up to play Bach
According to the Feb. 6 edition of the San Francisco Chronicle, Jassen
Todorov, violinist and professor of music, instructed actor Richard Gere
on a solo violin piece for "Bee Season," which is being filmed
in Oakland. Assuming it makes it into the film, Gere's character plays
a passage from Bach's Chaconne for Solo Violin. "He's very musical,
and he's a very fast learner, with a very good ear,'' Todorov said. "He
began (taking lessons) a few months ago in New York, so we're not starting
from scratch here. The fact he wants to do it well, and is very willing
to learn, is great.''
of sexuality research
Gilbert Herdt, director of the National Sexuality Resource Center
and professor of human sexuality studies, defended the importance
of scientific research
on sexuality in a Feb. 6 letter to the editor in The New York Times. "'U.S.
Official Defends Use of Sex Studies' (news article, Jan. 30) was welcome
news to those of us working in sexuality research," he wrote. "If
the unfounded attacks on our work had been left unanswered by the National
Institutes of Health, they could have crippled research and hindered
the use of scientific knowledge to save lives."
to the editor. (free registration required)
level-headed about "The Passion"
A Feb. 16 Contra Costa Times article reported on the reactions to the
hype surrounding Mel Gibson's "The Passion." "I think
that having a level-headed educational debate can help," said
Nitzhia Shaked, a lecturer in the Jewish Studies Program. Shaked didn't
on the film because she hadn't yet seen it, but she just recently completed
a book that offers a legal analysis on the trials of Jesus, comparing
the law of the day with the biblical accounts.
SFSU's Poetry Center & American Poetry Archives "has become
one of the most important repositories of poetry recordings in the nation" says
the San Francisco Chronicle in a Feb. 19 article on the Center's
50th anniversary. The Center not only is home to recordings of many famous
their work -- Allen Ginsburg, Robert Lowell, Marianne Moore -- but
it also continues to support younger poets by sponsoring a series of
semester. "We're not really flush with money," said poet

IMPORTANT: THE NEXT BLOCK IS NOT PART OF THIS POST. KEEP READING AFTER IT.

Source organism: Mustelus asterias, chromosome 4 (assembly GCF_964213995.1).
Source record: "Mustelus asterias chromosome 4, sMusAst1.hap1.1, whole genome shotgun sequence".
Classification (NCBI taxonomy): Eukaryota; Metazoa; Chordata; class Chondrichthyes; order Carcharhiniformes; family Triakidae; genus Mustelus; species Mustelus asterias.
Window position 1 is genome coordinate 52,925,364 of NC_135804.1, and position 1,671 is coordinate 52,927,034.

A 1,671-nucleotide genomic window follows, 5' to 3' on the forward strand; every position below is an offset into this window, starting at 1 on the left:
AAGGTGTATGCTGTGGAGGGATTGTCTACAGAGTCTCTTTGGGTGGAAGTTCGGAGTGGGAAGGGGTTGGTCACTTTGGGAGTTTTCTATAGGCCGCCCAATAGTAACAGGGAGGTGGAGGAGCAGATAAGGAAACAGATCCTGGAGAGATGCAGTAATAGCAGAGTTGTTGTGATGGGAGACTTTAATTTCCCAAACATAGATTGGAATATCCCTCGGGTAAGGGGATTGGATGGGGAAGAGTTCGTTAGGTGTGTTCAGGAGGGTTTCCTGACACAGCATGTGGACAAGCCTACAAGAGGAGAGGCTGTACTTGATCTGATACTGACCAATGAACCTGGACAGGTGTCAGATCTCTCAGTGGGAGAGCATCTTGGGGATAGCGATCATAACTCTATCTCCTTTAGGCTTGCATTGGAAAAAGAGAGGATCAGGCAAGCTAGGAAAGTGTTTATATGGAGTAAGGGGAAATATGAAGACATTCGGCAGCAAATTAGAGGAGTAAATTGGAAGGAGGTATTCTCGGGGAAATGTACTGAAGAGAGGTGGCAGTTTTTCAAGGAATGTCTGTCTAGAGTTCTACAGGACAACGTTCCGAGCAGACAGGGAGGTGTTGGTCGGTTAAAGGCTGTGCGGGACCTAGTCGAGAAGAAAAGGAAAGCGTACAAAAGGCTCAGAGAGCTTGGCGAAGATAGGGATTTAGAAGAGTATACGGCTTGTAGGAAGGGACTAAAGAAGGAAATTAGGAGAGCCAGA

Maxine Chernoff, chair of the Creative Writing Department. "But
the Poetry Center is where people want to read. Poets often stop
here on their way
through the U.S. if they're visiting from other countries."
"The perception that I have of the Examiner is that (the Fangs) tried
to suck all, I mean all, the profits out of it -- even worse than our
rapacious newspaper companies," said J.T. Johnson,
professor of journalism, in a Feb. 20 Editor & Publisher article
about the sale of the Examiner
to billionaire Philip Anschutz. "Whoever this (new owner)
is and whatever he does with the Examiner, it can only improve."
George Washington and other founding fathers believed that religion
and morality are necessary for democracy but at the same time
must not be
imposed, said Jacob Needleman, professor of philosophy, in a
commentary that aired
Feb. 23 on NPR's Morning Edition. "Religion can help keep
the principle of personal gain from dominating the life of society,
especially a society
in which personal liberty prevails," he said. "The
ideals of religious morality together with a uniquely democratic
stabilize a free people who had thrown off the burden of tyranny."
to the commentary.
faculty doing more research
A Feb. 23 San Francisco Chronicle article reported that more
faculty on CSU campuses, including SFSU, are engaging in research.
as evidence of this trend the fact that several campuses, especially
SFSU, SDSU and SJSU have greatly increased the amount of outside
Albert Uy, assistant biology professor, said that research
helps keep him interested in teaching and benefits his students. "It
is sort of nice to show [students] evolution is happening right
now, and we are studying
it. It is nice for them to see that the professors are active
in research and are just not regurgitating what other people
have done," he said.
the Nascar dad
Bush's move to push for a constitutional amendment excluding
same-sex couples from marriage rights provoked strong reactions
by the Democratic
candidates, reported the Feb. 25 edition of the San Francisco
Examiner. David Tabb, a professor of political science, said
that Bush made
the announcement to capture the "Nascar dad" vote. "The white male between
30 and 50 years old, who is working class is very important to his re-election," he
Read the full
For more SFSU
people and programs in the news, see the SFSU
in the News page on SF State